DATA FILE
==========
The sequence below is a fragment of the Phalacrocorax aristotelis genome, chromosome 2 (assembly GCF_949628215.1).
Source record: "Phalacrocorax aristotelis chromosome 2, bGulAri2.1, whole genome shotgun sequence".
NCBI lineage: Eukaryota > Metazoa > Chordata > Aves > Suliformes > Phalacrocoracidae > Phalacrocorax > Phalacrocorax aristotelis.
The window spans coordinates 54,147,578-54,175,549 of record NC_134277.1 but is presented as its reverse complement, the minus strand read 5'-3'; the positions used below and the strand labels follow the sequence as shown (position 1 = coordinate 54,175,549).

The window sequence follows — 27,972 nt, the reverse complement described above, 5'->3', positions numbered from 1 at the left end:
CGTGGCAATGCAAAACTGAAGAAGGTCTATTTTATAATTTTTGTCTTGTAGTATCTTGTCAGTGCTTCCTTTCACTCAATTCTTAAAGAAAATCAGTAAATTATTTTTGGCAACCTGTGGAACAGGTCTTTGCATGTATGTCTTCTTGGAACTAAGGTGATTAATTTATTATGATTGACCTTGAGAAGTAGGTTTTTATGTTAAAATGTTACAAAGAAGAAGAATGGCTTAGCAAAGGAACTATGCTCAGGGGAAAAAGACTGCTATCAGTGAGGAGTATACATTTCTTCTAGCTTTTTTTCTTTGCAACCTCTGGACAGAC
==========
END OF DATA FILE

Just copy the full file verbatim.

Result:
The sequence below is a fragment of the Phalacrocorax aristotelis genome, chromosome 2 (assembly GCF_949628215.1).
Source record: "Phalacrocorax aristotelis chromosome 2, bGulAri2.1, whole genome shotgun sequence".
NCBI lineage: Eukaryota > Metazoa > Chordata > Aves > Suliformes > Phalacrocoracidae > Phalacrocorax > Phalacrocorax aristotelis.
The window spans coordinates 54,147,578-54,175,549 of record NC_134277.1 but is presented as its reverse complement, the minus strand read 5'-3'; the positions used below and the strand labels follow the sequence as shown (position 1 = coordinate 54,175,549).

The window sequence follows — 27,972 nt, the reverse complement described above, 5'->3', positions numbered from 1 at the left end:
CGTGGCAATGCAAAACTGAAGAAGGTCTATTTTATAATTTTTGTCTTGTAGTATCTTGTCAGTGCTTCCTTTCACTCAATTCTTAAAGAAAATCAGTAAATTATTTTTGGCAACCTGTGGAACAGGTCTTTGCATGTATGTCTTCTTGGAACTAAGGTGATTAATTTATTATGATTGACCTTGAGAAGTAGGTTTTTATGTTAAAATGTTACAAAGAAGAAGAATGGCTTAGCAAAGGAACTATGCTCAGGGGAAAAAGACTGCTATCAGTGAGGAGTATACATTTCTTCTAGCTTTTTTTCTTTGCAACCTCTGGACAGAC